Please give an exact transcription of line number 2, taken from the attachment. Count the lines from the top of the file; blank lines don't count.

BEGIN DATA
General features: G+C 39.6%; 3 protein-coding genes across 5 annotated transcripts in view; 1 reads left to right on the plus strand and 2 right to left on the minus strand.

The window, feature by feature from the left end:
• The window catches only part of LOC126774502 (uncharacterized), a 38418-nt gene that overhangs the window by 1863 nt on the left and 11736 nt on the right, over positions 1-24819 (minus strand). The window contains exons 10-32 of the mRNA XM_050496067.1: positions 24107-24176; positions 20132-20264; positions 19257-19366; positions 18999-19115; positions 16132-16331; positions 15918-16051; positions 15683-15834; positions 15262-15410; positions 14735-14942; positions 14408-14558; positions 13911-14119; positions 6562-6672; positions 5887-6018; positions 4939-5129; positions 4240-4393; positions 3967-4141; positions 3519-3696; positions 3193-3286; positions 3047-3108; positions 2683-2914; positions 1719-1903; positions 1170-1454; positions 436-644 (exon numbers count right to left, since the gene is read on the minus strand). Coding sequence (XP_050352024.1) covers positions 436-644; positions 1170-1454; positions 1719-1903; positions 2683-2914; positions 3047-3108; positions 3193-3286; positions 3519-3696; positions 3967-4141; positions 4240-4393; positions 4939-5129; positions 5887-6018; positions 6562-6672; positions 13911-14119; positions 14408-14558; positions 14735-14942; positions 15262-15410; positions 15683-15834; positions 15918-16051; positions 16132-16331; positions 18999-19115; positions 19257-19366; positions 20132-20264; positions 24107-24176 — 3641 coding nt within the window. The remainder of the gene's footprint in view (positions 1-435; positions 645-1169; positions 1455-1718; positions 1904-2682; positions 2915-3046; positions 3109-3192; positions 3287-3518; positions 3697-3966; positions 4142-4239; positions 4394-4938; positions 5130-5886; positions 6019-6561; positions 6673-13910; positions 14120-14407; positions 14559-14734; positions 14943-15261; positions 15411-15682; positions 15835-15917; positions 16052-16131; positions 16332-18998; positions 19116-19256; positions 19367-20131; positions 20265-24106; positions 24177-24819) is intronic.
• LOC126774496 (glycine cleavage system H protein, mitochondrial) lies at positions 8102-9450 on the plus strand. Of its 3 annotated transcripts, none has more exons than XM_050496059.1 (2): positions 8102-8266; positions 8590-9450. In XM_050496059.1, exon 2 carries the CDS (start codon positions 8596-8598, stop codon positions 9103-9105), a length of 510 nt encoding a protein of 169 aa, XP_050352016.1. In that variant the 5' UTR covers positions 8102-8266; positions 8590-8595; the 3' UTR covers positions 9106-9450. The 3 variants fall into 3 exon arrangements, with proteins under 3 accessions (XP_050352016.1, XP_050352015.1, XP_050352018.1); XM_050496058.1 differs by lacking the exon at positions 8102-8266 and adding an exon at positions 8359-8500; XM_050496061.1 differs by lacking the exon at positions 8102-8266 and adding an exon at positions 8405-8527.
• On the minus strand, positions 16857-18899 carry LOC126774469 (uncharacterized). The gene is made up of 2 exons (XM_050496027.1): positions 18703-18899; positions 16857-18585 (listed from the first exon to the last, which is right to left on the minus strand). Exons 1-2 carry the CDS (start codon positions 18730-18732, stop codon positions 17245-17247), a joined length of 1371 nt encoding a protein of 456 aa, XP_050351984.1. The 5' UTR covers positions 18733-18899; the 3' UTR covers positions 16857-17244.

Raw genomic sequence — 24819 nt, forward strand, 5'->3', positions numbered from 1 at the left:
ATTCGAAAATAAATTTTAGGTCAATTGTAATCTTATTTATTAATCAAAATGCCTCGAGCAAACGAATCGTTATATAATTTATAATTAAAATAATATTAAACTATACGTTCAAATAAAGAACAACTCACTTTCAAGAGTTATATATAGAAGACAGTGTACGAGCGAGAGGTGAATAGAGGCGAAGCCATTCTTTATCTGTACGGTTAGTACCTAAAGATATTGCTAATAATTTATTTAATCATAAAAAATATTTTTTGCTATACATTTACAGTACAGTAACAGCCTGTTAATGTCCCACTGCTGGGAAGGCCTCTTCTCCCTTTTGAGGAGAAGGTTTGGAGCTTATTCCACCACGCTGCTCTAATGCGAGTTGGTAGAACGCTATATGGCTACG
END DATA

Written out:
The window, feature by feature from the left end: